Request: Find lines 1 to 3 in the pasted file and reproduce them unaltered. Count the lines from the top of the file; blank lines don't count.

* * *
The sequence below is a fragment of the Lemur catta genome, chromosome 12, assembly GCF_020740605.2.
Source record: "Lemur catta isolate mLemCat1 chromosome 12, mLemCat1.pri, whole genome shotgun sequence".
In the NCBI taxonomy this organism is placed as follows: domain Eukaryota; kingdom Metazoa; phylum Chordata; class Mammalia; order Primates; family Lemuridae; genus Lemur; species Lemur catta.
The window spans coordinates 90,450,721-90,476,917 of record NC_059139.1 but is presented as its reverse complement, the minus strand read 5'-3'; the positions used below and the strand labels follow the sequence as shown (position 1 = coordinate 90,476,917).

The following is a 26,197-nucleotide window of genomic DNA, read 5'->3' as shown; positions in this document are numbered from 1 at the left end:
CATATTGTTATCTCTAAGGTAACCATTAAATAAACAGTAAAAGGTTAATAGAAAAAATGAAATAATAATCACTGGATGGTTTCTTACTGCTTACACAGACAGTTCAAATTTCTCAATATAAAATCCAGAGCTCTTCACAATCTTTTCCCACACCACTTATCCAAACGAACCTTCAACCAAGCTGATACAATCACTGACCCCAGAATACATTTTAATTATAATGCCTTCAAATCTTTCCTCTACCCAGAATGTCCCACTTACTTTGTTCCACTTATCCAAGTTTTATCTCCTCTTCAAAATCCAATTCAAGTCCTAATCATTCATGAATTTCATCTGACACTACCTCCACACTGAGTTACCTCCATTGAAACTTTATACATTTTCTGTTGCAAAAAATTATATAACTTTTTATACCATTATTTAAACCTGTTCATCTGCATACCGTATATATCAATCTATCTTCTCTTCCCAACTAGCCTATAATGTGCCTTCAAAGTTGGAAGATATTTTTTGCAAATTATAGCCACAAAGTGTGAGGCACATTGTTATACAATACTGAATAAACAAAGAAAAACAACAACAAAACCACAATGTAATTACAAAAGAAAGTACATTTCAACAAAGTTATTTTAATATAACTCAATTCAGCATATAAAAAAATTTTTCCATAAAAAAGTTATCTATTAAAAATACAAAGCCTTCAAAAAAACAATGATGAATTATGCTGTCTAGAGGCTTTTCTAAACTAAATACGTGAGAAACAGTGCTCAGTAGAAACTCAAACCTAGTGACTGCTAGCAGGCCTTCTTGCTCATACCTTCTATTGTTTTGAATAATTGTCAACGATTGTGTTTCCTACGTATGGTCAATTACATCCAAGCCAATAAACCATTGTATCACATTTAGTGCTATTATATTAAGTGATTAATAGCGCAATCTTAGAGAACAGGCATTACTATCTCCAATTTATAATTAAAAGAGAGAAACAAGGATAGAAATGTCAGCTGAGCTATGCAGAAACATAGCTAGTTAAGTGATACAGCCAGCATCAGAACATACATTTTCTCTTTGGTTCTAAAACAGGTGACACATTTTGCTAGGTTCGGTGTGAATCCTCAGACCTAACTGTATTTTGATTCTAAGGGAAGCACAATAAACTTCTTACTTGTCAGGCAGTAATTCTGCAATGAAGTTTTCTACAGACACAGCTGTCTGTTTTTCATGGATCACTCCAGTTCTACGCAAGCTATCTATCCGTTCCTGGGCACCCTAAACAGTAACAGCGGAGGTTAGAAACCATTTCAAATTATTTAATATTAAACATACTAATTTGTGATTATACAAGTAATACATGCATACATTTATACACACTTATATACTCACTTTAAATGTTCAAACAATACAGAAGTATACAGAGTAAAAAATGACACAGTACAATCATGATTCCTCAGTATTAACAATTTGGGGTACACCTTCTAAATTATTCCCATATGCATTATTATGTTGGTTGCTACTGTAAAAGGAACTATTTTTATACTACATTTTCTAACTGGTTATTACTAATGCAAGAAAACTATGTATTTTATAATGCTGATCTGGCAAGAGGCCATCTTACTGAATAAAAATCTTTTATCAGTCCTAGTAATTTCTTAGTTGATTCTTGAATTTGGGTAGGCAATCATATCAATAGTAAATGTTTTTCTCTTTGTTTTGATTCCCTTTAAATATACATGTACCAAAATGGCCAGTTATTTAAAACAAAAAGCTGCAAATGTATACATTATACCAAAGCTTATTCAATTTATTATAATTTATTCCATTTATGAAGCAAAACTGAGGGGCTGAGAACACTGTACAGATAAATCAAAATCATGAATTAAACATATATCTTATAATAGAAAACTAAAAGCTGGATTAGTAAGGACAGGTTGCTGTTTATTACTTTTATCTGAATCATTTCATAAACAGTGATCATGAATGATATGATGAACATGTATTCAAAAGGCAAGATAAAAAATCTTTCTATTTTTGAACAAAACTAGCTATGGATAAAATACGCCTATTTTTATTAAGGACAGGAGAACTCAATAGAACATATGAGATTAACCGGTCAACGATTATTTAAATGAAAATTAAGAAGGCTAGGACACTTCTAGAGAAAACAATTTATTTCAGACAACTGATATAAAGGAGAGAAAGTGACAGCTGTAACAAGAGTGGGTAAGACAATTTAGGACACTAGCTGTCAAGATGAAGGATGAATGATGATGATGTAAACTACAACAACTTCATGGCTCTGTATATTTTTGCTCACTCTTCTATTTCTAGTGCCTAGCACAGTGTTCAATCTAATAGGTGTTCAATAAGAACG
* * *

The sequence below is a fragment of the Lemur catta genome, chromosome 12, assembly GCF_020740605.2.
Source record: "Lemur catta isolate mLemCat1 chromosome 12, mLemCat1.pri, whole genome shotgun sequence".
In the NCBI taxonomy this organism is placed as follows: domain Eukaryota; kingdom Metazoa; phylum Chordata; class Mammalia; order Primates; family Lemuridae; genus Lemur; species Lemur catta.